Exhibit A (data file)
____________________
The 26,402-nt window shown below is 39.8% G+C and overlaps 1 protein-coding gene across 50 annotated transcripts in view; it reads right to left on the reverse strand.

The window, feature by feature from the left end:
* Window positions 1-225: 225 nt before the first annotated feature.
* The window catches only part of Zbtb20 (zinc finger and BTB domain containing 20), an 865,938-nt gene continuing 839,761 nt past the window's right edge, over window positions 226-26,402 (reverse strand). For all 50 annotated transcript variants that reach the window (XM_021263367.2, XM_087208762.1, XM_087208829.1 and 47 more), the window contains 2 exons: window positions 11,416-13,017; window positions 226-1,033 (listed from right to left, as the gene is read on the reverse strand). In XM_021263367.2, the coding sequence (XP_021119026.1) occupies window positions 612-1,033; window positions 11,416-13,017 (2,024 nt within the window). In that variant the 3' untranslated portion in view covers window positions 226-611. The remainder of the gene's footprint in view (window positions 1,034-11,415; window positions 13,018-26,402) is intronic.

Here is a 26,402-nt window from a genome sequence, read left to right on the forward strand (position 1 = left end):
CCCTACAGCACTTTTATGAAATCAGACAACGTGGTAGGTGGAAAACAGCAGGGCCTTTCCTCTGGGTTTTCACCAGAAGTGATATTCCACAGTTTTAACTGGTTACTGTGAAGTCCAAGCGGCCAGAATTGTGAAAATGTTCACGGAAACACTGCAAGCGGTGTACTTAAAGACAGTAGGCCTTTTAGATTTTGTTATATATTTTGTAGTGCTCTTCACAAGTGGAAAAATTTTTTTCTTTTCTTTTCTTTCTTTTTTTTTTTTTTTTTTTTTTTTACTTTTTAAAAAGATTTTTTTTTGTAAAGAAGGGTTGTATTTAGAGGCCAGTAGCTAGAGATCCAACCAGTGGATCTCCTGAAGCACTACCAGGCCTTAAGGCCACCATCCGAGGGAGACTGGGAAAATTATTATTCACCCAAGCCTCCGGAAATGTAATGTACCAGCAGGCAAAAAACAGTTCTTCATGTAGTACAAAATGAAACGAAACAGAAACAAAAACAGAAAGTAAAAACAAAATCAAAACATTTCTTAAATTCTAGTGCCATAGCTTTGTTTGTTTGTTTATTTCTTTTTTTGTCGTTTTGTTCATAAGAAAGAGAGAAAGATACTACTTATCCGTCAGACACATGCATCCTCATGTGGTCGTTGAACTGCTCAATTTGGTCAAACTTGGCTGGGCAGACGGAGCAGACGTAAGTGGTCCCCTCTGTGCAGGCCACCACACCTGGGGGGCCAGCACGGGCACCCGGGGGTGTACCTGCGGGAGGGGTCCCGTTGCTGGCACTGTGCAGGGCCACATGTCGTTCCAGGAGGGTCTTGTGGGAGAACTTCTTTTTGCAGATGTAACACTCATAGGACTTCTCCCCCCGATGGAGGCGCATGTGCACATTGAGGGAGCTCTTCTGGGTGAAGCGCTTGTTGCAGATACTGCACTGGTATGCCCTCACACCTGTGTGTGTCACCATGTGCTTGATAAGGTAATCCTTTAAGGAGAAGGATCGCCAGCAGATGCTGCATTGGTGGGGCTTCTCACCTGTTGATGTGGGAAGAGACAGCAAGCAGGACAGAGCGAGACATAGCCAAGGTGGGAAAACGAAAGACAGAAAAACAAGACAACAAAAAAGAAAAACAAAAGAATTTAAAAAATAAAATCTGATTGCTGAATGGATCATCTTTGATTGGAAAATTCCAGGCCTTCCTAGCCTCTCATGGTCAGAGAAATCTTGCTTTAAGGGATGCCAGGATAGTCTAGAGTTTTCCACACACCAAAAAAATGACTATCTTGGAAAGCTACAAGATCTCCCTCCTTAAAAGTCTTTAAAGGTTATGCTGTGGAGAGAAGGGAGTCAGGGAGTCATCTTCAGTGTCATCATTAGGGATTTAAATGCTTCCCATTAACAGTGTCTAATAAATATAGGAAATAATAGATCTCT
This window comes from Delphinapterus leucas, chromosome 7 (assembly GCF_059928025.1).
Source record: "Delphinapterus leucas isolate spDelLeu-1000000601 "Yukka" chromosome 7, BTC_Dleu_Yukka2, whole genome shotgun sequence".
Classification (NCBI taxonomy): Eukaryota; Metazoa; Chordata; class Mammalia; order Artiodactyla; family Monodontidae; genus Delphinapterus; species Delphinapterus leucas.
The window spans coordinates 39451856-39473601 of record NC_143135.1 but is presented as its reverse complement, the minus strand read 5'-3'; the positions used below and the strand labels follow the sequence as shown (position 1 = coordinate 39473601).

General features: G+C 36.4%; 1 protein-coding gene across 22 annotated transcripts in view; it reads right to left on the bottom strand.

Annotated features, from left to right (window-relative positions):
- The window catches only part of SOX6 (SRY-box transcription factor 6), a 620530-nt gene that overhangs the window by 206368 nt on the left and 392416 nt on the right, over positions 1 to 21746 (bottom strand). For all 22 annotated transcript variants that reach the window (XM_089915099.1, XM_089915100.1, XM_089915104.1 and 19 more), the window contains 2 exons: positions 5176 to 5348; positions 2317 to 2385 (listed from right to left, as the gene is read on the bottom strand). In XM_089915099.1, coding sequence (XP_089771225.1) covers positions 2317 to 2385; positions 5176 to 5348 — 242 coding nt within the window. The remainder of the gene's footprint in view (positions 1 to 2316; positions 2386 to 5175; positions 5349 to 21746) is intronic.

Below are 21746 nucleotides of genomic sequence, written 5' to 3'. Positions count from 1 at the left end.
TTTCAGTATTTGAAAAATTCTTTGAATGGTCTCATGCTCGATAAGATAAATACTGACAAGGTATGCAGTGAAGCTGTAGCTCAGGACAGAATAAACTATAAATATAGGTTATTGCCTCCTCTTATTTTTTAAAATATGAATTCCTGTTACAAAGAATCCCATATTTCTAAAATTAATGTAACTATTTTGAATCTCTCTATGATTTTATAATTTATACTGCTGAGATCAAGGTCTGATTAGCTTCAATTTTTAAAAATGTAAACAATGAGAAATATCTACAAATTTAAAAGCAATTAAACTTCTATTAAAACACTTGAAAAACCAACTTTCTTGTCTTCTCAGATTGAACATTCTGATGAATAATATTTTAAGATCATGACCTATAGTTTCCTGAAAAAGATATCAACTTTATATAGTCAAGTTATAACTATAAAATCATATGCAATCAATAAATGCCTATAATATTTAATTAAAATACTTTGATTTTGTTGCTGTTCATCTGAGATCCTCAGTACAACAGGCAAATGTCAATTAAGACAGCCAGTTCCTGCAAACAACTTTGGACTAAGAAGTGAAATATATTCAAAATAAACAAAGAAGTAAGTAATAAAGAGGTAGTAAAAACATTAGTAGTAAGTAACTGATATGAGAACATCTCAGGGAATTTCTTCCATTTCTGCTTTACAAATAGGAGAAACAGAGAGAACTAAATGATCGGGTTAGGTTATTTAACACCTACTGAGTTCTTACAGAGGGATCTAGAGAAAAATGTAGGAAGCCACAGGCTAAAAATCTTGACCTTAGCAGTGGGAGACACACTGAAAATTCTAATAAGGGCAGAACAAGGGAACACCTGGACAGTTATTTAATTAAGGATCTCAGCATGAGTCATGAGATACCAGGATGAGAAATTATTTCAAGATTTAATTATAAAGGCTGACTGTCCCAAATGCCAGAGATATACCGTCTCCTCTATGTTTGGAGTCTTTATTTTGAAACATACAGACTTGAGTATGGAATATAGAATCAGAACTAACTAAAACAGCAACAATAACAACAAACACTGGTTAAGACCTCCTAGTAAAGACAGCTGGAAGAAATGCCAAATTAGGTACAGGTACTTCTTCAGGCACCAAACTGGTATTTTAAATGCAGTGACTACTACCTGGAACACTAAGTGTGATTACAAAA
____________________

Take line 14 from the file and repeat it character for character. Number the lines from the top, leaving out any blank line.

Below are 21746 nucleotides of genomic sequence, written 5' to 3'. Positions count from 1 at the left end.